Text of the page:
During our Christmas vacation in Maine, we hit up a few antique malls for things that only the East Coast can provide. Though I didn't have a whole lot of luck overall, I did leave the state with a book, Over the Top. Written by Arthur Guy Empey, an American that enlisted with the British army during World War I, Over the Top provides a first hand account of trench warfare as a Yankee fighting side by side with British 'Tommies'. Some reviews call it propaganda, though I think that classification was inspired more by how the book was used to recruit more soldiers than the original intent of the author.
Frustrated by America's inaction after the sinking of the Lusitania, Sergeant Empey goes to England in order to answer the call to war which America had not yet agreed to. His approach to sharing the trials and atrocities of trench warfare is blunt and matter of fact, yet with a certain lighthearted delivery which comes across as the attitude required to keep from losing all hope in horrible circumstances. From the frankness of the British Quartermaster issuing him his equipment to the almost flippant way of referring to all the ways that a Tommy could get killed or injured by 'Fritz', their German counterparts in this struggle, Empey paints a vivid and very real picture of what a trench soldier's life was all about.
Some of the book gets pretty grim and at some points almost unbelievable, yet at no time did I feel that Empey was exaggerating the facts of his war. The struggle he and his fellow soldiers endured was honestly shared with an openess I assume comes from being witness to such atrocities without going insane.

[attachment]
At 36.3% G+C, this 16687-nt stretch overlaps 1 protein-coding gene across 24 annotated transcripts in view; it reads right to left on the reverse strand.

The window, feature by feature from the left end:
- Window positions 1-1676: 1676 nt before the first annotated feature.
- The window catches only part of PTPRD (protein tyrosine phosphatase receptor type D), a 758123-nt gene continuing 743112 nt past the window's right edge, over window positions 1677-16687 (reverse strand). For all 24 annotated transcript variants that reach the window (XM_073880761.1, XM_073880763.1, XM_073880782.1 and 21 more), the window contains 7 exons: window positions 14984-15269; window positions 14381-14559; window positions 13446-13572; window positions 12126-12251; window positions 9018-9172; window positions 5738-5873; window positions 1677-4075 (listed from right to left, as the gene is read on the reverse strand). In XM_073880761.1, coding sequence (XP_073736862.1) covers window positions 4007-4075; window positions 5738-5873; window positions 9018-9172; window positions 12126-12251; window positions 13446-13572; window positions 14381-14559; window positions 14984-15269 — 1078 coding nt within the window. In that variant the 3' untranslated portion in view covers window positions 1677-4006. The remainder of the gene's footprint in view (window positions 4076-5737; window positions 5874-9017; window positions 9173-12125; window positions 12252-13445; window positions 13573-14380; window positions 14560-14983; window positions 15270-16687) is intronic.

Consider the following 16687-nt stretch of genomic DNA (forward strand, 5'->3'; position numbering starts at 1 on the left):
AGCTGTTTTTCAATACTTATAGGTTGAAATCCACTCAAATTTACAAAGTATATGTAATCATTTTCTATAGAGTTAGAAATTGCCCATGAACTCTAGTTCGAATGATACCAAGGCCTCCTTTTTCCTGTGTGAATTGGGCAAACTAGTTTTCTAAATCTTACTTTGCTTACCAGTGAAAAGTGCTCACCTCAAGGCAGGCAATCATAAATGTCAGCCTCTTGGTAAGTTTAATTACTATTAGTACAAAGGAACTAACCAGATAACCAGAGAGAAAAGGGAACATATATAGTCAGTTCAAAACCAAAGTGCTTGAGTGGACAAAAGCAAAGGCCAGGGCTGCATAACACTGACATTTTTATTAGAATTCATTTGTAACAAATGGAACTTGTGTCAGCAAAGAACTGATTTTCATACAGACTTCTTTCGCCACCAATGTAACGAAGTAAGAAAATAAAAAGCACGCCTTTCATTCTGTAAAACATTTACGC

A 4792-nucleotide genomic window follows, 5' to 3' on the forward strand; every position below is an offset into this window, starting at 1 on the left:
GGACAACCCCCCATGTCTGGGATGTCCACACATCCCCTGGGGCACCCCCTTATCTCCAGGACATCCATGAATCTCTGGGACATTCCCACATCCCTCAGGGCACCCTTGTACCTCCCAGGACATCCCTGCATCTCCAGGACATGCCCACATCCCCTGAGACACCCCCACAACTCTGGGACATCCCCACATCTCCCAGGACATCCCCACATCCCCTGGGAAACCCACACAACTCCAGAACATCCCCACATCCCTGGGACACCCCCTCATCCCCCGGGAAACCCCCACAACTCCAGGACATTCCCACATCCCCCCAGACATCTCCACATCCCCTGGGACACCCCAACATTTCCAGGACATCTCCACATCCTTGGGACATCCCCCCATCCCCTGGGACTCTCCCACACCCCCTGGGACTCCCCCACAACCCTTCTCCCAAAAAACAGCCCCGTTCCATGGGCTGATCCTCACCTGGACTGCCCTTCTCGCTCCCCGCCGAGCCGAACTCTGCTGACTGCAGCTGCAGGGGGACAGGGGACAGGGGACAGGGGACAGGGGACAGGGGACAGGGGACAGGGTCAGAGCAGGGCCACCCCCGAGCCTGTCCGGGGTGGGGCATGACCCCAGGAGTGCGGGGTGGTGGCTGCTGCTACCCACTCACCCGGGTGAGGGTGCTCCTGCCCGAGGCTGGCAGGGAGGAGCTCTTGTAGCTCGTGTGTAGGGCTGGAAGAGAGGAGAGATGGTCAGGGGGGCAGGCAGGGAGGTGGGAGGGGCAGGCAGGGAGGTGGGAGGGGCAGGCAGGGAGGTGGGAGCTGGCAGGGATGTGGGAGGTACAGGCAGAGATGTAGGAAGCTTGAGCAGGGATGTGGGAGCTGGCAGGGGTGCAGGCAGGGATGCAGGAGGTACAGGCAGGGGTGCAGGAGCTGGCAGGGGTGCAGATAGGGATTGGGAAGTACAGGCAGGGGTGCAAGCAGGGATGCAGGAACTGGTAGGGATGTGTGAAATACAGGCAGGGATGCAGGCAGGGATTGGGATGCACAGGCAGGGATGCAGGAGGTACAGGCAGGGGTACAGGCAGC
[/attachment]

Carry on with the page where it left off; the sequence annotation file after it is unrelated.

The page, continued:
Not only do I have a new perspective of how people are able to deal with violence and fear, but also how they have the will to do what they believe is right regardless of the possible consequences. Though Over the Top is almost 100 years old, it can still teach a lesson about the human spirit.
Friday, July 5, 2013
Wednesday, July 3, 2013
In the late 1800s Anaheim farmers went looking for a harbor to import and export supplies and goods as their little city was growing. They first chose Alamitos Bay, which at the time was a part of Long Beach, but it was soon washed out after a flood. Heading East to find a suitable replacement port, they found a bay right on the beach where they could send out small boats to trade cargo from larger ships. They named it Anaheim Landing.
Anaheim Landing panorama 1800s, Anaheim Landing view from the water and Anaheim Landing bathers 1888. Courtesy Anaheim Public Library.
Only 12 miles from Anaheim, the Landing didn’t just succeed as a shipping port, but also provided a vacation place for Anaheimers who wanted to bathe in the sea and enjoy the salty air. Though the Southern Pacific Railway eventually replaced Anaheim Landing’s use as a shipping port, it stayed alive by focusing on the recreational aspects. The large shipping warehouse was turned into a bathhouse which eventually housed a general store and changing area. A wooden pier was built with a boardwalk around it that included a rollercoaster, dance floor and other attractions. Some amazing photos can be found in “Images of America Seal Beach” by Laura L. Alioto.
In 1915 Anaheim Landing was incorporated into Orange County as the city of Seal Beach with little traces of ever having been a shipping port for Anaheim. During World War II the Navy returned the bay to it's shipping roots, loading and storing munitions for the war effort in the Pacific. These days Anaheim Bay is part of the active Seal Beach Naval Weapons Station, with the marsh lands protected as a National Wildlife Refuge. The City of Seal Beach is now a small beach town with a selection of restaurants and shops on Main Street and a Ruby’s diner at the end of the wood pier. It now reflects more of a sleepy and relaxing beach town than the swinging boardwalk it once was.
|Seal Beach today|